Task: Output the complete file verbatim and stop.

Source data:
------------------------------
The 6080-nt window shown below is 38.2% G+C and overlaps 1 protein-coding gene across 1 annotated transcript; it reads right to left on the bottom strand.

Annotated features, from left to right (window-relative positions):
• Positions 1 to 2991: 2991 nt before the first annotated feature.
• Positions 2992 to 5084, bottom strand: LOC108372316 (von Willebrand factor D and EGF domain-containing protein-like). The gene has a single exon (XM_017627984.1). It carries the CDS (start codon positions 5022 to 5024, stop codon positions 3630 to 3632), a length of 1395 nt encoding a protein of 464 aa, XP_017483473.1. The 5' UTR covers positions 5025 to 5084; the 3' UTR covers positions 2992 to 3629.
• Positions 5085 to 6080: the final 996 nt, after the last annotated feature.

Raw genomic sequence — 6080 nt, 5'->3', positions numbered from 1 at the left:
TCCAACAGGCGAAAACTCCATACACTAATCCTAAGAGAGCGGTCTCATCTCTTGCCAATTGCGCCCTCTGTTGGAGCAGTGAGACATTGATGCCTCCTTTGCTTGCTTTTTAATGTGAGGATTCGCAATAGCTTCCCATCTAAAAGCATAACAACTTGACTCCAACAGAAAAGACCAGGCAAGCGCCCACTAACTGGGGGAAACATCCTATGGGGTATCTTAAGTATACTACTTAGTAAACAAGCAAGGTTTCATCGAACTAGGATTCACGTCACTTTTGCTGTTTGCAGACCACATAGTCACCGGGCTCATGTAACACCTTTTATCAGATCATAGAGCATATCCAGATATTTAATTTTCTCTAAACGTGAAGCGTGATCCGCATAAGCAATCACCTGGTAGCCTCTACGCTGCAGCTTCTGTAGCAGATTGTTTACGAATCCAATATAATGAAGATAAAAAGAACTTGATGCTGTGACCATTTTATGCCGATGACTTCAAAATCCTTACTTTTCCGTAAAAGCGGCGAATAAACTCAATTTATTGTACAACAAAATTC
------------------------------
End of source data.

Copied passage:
The 6080-nt window shown below is 38.2% G+C and overlaps 1 protein-coding gene across 1 annotated transcript; it reads right to left on the bottom strand.

Annotated features, from left to right (window-relative positions):
• Positions 1 to 2991: 2991 nt before the first annotated feature.
• Positions 2992 to 5084, bottom strand: LOC108372316 (von Willebrand factor D and EGF domain-containing protein-like). The gene has a single exon (XM_017627984.1). It carries the CDS (start codon positions 5022 to 5024, stop codon positions 3630 to 3632), a length of 1395 nt encoding a protein of 464 aa, XP_017483473.1. The 5' UTR covers positions 5025 to 5084; the 3' UTR covers positions 2992 to 3629.
• Positions 5085 to 6080: the final 996 nt, after the last annotated feature.

Raw genomic sequence — 6080 nt, 5'->3', positions numbered from 1 at the left:
TCCAACAGGCGAAAACTCCATACACTAATCCTAAGAGAGCGGTCTCATCTCTTGCCAATTGCGCCCTCTGTTGGAGCAGTGAGACATTGATGCCTCCTTTGCTTGCTTTTTAATGTGAGGATTCGCAATAGCTTCCCATCTAAAAGCATAACAACTTGACTCCAACAGAAAAGACCAGGCAAGCGCCCACTAACTGGGGGAAACATCCTATGGGGTATCTTAAGTATACTACTTAGTAAACAAGCAAGGTTTCATCGAACTAGGATTCACGTCACTTTTGCTGTTTGCAGACCACATAGTCACCGGGCTCATGTAACACCTTTTATCAGATCATAGAGCATATCCAGATATTTAATTTTCTCTAAACGTGAAGCGTGATCCGCATAAGCAATCACCTGGTAGCCTCTACGCTGCAGCTTCTGTAGCAGATTGTTTACGAATCCAATATAATGAAGATAAAAAGAACTTGATGCTGTGACCATTTTATGCCGATGACTTCAAAATCCTTACTTTTCCGTAAAAGCGGCGAATAAACTCAATTTATTGTACAACAAAATTC